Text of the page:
The energy boost! The extra skin glow! The system reset! If you know anything about juicing, you're sure to have heard these terms thrown in the mix. But is juicing all it's cracked up to be? Yes AND no! Read on to find out what you should know before heading to your local juice bar.
1) Moderation is key.
Before I elaborate on this point I want you to do something:
First, think about how easy it is to drink a 16 oz. glass of apple juice.
Pretty easy huh?
Now think about how easy it would be to eat* the 2 POUNDS of apples it would take to make that 16 oz. glass of apple juice. Yikes, not so easy.
In that 16oz glass of apple juice there are 352 calories and 41 GRAMS OF SUGAR. That's the same amount of sugar in a can of Cherry Coke!
If you think that the fact that it is "natural" sugar makes any difference, YOU’RE WRONG.
Unfortunately, our bodies do not have a filter that distinguishes between the sugars in fruit or sugars in juice and thus, once that fruit juice is consumed, your pancreas reacts and your blood glucose receptors respond in the exact same way they would as if you had of finished a can of Cherry Coke.
While you do get the benefits of vitamins, minerals and antioxidants long with that natural sugar in fruit, the prolonged intake of juice over an extended amount of time (ie. juice cleanses) can leave your blood glucose/ insulin system seriously OUT OF WHACK.
My recommendation is to limit your enjoyment of fruit-based juices to <12 oz per day and combine with other healthy foods to get balanced nutrition. Do not rely on juices to give you all the nutrients you need, which brings me to my second “Need to know…”
2) Juicing alone does not provide balanced nutrition.
Solely juicing for days on end will NOT provide your body with the nutrients it needs to optimally perform mentally and physically throughout the day. While, most juices are high in antioxidants, vitamins and minerals (and sugar), they are lacking in protein, essential fatty acids and shockingly, FIBER! In addition, vitamin D, calcium, and iron may also be lacking.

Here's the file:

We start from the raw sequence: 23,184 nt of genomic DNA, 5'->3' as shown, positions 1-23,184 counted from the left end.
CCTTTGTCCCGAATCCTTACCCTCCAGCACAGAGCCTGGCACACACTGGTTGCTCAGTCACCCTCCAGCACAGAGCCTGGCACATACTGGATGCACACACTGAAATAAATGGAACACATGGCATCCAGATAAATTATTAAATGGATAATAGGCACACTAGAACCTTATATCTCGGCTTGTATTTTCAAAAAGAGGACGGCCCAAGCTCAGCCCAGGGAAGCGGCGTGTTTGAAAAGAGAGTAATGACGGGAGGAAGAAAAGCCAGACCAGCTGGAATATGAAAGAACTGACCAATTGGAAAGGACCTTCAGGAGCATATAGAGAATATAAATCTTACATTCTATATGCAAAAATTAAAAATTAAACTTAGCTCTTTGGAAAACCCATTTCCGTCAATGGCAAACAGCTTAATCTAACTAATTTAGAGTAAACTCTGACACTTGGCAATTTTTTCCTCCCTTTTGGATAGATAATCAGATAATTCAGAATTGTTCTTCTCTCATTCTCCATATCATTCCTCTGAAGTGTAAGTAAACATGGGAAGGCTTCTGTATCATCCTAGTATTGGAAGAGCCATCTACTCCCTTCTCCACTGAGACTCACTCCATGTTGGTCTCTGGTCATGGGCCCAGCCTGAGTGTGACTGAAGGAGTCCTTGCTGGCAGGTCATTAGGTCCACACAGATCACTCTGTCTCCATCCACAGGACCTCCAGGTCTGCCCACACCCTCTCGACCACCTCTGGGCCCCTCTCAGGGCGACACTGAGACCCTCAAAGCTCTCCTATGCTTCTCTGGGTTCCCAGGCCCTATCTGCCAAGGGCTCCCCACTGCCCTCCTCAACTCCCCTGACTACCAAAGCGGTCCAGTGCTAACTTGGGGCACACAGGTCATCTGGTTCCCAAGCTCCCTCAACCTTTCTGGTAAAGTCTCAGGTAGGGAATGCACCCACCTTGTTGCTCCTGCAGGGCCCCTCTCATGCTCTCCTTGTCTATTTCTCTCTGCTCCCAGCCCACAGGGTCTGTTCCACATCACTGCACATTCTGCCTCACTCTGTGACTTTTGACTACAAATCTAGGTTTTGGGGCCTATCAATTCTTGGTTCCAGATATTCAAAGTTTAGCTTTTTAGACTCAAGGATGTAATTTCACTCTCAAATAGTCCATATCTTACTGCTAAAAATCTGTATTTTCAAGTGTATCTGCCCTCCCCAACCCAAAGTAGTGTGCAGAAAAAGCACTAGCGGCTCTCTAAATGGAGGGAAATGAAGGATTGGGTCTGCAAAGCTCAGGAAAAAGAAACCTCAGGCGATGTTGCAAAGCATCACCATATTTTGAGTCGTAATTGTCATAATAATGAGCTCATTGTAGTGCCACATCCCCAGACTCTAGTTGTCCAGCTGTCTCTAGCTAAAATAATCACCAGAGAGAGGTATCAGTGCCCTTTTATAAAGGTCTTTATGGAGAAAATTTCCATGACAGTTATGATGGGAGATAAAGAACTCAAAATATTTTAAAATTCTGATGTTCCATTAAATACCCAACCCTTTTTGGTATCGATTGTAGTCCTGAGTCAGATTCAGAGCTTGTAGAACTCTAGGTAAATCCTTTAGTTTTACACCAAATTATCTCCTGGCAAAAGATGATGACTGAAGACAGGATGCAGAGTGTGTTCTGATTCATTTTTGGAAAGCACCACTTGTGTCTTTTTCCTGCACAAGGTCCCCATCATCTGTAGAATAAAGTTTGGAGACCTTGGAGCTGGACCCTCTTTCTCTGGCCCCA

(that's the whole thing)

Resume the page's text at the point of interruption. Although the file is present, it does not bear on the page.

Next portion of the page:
Most of the juicing machines used in commercial settings - for example, your local juice bar - extract only the juice from the produce to keep the mouth-feel of the drink pleasant and through that process remove most of the fiber and pulp. Not to rain even more on your fiber parade, but if the fiber is removed that means the polyphenol phytonutrients that are attached to that fiber also get tossed away.
Now if you frequent a juicing establishment that utilizes a vitamix-like blender, then you’re on the safer side as the pulp and fiber will be retained in the contents. High-powered blenders can emulsify, or reduce, whole fruits and vegetables to a smoother texture and retain the fiber. Try adding protein powder, chia seeds, flax meal, or 0% Greek yogurt.
In the end, if you want a balanced diet, then you need to enjoy your juices or blended beverages with other whole, nutrient dense foods.
3) Not all juices are created equal.
Become as label reader. You will be astonished by the MASSIVE amount of unhealthy “Healthy juices” out there available on the marketing prey on the uninformed. As I’ve already discussed, too much fruit or fruit concentrate can increase the sugar level, and then a new fun fact, heating, processing and packaging can lessen nutritional value as well.
So, the next time you’re at the store and you go to purchase a pre-packaged juice, once you get over the sticker shock of $3.99-$5.99 per bottle, flip it around and look at the nutrition label.
-Organic Raw Cold- Pressed, High Pressure Processed, or Fresh Raw Organic
-All real ingredients
-No sugar added
- < 10 grams sugar per serving
1-00% Organic Not From Concentrate, Organic (from concentrate or with additives)
- >20 grams sugar per serving
In the end, what it all comes down to is:
Yes, juicing can deliver a significant amount of sugar to your system at one time so you need to moderate consumption.
No, juicing will not provide your body all of the essential nutrients it needs so you’ll have to supplement with real, healthy, natural foods.
All in all, juicing can be a great way to introduce new fruits and vegetables and to get the daily recommended intake of fruits and vegetables. Just make sure you read the label and know what you're chugging down!